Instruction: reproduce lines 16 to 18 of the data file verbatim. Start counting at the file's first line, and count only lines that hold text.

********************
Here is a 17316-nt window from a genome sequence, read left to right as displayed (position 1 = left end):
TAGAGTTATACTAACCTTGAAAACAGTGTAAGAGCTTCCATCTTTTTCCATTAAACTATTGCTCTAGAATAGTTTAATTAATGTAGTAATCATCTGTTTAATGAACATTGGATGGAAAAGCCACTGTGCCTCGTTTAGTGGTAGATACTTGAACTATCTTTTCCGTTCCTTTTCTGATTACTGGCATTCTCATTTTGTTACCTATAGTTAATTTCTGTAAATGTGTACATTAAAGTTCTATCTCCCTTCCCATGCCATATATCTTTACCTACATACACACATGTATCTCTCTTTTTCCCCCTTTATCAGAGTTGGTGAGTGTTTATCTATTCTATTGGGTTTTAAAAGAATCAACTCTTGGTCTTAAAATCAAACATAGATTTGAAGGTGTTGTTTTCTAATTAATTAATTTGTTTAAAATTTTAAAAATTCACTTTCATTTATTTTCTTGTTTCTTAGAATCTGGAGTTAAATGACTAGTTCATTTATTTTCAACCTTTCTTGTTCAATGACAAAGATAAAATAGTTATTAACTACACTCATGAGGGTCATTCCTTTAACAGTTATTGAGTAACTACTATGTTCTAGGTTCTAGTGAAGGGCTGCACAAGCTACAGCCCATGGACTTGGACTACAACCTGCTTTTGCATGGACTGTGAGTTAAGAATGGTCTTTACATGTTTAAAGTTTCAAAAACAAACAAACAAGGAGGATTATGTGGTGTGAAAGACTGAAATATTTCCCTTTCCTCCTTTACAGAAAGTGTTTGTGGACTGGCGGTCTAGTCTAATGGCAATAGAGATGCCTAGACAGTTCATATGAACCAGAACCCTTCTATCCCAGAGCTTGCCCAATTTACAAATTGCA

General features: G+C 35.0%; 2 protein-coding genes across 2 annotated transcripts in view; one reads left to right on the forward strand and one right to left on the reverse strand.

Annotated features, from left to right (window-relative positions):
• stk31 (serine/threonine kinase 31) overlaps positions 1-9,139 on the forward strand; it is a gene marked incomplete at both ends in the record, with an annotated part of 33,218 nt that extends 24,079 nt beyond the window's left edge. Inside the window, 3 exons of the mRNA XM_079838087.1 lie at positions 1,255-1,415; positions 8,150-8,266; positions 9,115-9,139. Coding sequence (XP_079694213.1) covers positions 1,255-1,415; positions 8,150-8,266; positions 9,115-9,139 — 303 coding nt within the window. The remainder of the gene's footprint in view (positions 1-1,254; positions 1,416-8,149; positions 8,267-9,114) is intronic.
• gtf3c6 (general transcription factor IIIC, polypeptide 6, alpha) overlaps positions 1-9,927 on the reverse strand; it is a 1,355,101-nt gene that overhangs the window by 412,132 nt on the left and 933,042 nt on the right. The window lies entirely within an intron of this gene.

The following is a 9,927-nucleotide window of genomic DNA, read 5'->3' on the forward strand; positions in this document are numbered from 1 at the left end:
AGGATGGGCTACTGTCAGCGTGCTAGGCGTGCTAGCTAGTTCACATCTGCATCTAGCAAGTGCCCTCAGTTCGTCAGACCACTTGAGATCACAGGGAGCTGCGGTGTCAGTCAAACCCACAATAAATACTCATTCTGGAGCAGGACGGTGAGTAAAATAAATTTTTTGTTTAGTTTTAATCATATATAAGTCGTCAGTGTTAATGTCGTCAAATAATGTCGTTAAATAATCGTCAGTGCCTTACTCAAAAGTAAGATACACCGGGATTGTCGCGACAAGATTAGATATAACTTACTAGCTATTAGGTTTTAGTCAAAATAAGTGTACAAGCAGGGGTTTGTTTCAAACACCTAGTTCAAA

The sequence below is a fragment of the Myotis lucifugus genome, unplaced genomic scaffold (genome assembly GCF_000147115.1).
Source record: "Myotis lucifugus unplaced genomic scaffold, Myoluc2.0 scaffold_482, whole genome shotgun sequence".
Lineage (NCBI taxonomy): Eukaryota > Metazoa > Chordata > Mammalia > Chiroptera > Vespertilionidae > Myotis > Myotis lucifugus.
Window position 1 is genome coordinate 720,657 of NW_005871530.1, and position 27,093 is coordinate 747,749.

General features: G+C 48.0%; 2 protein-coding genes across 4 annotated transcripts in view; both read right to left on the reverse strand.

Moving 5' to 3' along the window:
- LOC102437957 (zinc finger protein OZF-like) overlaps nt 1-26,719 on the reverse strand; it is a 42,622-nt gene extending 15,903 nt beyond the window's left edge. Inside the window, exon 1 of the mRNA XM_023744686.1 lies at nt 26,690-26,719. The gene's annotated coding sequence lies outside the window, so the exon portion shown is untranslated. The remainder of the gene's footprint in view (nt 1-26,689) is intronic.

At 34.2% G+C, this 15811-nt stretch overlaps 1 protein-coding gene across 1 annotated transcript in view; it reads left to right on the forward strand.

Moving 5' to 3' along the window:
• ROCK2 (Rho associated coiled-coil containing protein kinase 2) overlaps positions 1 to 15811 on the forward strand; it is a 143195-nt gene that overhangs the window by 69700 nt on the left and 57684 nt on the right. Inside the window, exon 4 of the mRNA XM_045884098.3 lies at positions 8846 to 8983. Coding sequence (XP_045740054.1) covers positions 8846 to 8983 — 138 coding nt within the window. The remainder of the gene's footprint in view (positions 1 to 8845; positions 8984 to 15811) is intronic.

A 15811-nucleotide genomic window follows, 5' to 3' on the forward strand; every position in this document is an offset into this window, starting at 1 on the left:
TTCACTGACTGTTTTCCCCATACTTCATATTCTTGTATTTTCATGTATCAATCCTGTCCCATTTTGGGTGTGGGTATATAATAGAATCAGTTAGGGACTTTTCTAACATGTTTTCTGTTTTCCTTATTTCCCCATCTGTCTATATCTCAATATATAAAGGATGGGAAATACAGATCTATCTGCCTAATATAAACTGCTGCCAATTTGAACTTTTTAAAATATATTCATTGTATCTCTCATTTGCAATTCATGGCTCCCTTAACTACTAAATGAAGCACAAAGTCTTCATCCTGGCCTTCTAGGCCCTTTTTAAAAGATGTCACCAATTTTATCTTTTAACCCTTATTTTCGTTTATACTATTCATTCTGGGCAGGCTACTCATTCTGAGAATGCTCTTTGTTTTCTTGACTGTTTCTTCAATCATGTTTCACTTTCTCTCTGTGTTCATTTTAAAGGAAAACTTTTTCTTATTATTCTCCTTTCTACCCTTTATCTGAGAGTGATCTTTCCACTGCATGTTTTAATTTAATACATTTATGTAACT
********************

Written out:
At 34.2% G+C, this 15811-nt stretch overlaps 1 protein-coding gene across 1 annotated transcript in view; it reads left to right on the forward strand.

Moving 5' to 3' along the window:
• ROCK2 (Rho associated coiled-coil containing protein kinase 2) overlaps positions 1 to 15811 on the forward strand; it is a 143195-nt gene that overhangs the window by 69700 nt on the left and 57684 nt on the right. Inside the window, exon 4 of the mRNA XM_045884098.3 lies at positions 8846 to 8983. Coding sequence (XP_045740054.1) covers positions 8846 to 8983 — 138 coding nt within the window. The remainder of the gene's footprint in view (positions 1 to 8845; positions 8984 to 15811) is intronic.